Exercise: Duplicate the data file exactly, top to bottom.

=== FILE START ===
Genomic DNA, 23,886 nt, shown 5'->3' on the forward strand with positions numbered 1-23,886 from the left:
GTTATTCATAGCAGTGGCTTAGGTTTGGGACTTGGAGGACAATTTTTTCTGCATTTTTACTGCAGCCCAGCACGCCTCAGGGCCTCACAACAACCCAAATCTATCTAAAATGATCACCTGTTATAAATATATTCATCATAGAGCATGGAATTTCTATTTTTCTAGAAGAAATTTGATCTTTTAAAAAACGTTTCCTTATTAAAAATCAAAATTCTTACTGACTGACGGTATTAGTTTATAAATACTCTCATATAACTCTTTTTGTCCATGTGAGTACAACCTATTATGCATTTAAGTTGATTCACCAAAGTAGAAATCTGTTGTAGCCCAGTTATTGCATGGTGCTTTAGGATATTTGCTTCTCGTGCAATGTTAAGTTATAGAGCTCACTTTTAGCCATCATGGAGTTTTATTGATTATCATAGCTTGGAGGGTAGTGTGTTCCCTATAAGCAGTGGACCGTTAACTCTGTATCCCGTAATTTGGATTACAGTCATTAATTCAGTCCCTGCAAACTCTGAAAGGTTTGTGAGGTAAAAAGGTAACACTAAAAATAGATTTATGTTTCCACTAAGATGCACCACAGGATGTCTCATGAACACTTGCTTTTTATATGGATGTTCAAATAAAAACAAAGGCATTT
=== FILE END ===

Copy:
Genomic DNA, 23,886 nt, shown 5'->3' on the forward strand with positions numbered 1-23,886 from the left:
GTTATTCATAGCAGTGGCTTAGGTTTGGGACTTGGAGGACAATTTTTTCTGCATTTTTACTGCAGCCCAGCACGCCTCAGGGCCTCACAACAACCCAAATCTATCTAAAATGATCACCTGTTATAAATATATTCATCATAGAGCATGGAATTTCTATTTTTCTAGAAGAAATTTGATCTTTTAAAAAACGTTTCCTTATTAAAAATCAAAATTCTTACTGACTGACGGTATTAGTTTATAAATACTCTCATATAACTCTTTTTGTCCATGTGAGTACAACCTATTATGCATTTAAGTTGATTCACCAAAGTAGAAATCTGTTGTAGCCCAGTTATTGCATGGTGCTTTAGGATATTTGCTTCTCGTGCAATGTTAAGTTATAGAGCTCACTTTTAGCCATCATGGAGTTTTATTGATTATCATAGCTTGGAGGGTAGTGTGTTCCCTATAAGCAGTGGACCGTTAACTCTGTATCCCGTAATTTGGATTACAGTCATTAATTCAGTCCCTGCAAACTCTGAAAGGTTTGTGAGGTAAAAAGGTAACACTAAAAATAGATTTATGTTTCCACTAAGATGCACCACAGGATGTCTCATGAACACTTGCTTTTTATATGGATGTTCAAATAAAAACAAAGGCATTT